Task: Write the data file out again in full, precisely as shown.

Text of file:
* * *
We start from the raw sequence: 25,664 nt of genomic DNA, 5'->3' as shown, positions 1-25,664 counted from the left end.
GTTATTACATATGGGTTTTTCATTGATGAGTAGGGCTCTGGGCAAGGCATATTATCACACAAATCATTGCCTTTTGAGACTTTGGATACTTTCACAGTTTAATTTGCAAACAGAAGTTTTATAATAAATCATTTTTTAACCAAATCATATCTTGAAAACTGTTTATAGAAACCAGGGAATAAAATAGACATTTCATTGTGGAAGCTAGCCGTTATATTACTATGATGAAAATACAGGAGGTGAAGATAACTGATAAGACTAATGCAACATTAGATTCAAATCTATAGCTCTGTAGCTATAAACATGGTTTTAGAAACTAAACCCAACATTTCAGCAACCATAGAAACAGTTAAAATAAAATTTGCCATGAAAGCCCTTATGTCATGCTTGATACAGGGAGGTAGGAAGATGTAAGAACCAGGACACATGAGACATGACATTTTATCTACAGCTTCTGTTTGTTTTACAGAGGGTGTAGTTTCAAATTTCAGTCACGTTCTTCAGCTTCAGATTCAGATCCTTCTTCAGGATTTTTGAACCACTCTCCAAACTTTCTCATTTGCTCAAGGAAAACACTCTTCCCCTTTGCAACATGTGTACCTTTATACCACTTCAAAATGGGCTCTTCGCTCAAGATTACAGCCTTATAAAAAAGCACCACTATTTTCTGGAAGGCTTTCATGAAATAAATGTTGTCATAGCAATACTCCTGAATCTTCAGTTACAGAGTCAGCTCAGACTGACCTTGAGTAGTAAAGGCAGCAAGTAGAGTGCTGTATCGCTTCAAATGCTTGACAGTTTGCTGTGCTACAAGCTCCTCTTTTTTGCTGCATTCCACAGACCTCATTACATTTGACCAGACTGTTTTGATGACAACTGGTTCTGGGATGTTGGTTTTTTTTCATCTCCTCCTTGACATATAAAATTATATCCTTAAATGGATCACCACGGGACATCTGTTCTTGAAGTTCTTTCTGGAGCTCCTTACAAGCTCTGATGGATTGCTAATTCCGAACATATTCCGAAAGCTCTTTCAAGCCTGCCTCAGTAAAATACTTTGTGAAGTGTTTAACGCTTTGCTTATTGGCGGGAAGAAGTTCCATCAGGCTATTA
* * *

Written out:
We start from the raw sequence: 25,664 nt of genomic DNA, 5'->3' as shown, positions 1-25,664 counted from the left end.
GTTATTACATATGGGTTTTTCATTGATGAGTAGGGCTCTGGGCAAGGCATATTATCACACAAATCATTGCCTTTTGAGACTTTGGATACTTTCACAGTTTAATTTGCAAACAGAAGTTTTATAATAAATCATTTTTTAACCAAATCATATCTTGAAAACTGTTTATAGAAACCAGGGAATAAAATAGACATTTCATTGTGGAAGCTAGCCGTTATATTACTATGATGAAAATACAGGAGGTGAAGATAACTGATAAGACTAATGCAACATTAGATTCAAATCTATAGCTCTGTAGCTATAAACATGGTTTTAGAAACTAAACCCAACATTTCAGCAACCATAGAAACAGTTAAAATAAAATTTGCCATGAAAGCCCTTATGTCATGCTTGATACAGGGAGGTAGGAAGATGTAAGAACCAGGACACATGAGACATGACATTTTATCTACAGCTTCTGTTTGTTTTACAGAGGGTGTAGTTTCAAATTTCAGTCACGTTCTTCAGCTTCAGATTCAGATCCTTCTTCAGGATTTTTGAACCACTCTCCAAACTTTCTCATTTGCTCAAGGAAAACACTCTTCCCCTTTGCAACATGTGTACCTTTATACCACTTCAAAATGGGCTCTTCGCTCAAGATTACAGCCTTATAAAAAAGCACCACTATTTTCTGGAAGGCTTTCATGAAATAAATGTTGTCATAGCAATACTCCTGAATCTTCAGTTACAGAGTCAGCTCAGACTGACCTTGAGTAGTAAAGGCAGCAAGTAGAGTGCTGTATCGCTTCAAATGCTTGACAGTTTGCTGTGCTACAAGCTCCTCTTTTTTGCTGCATTCCACAGACCTCATTACATTTGACCAGACTGTTTTGATGACAACTGGTTCTGGGATGTTGGTTTTTTTTCATCTCCTCCTTGACATATAAAATTATATCCTTAAATGGATCACCACGGGACATCTGTTCTTGAAGTTCTTTCTGGAGCTCCTTACAAGCTCTGATGGATTGCTAATTCCGAACATATTCCGAAAGCTCTTTCAAGCCTGCCTCAGTAAAATACTTTGTGAAGTGTTTAACGCTTTGCTTATTGGCGGGAAGAAGTTCCATCAGGCTATTA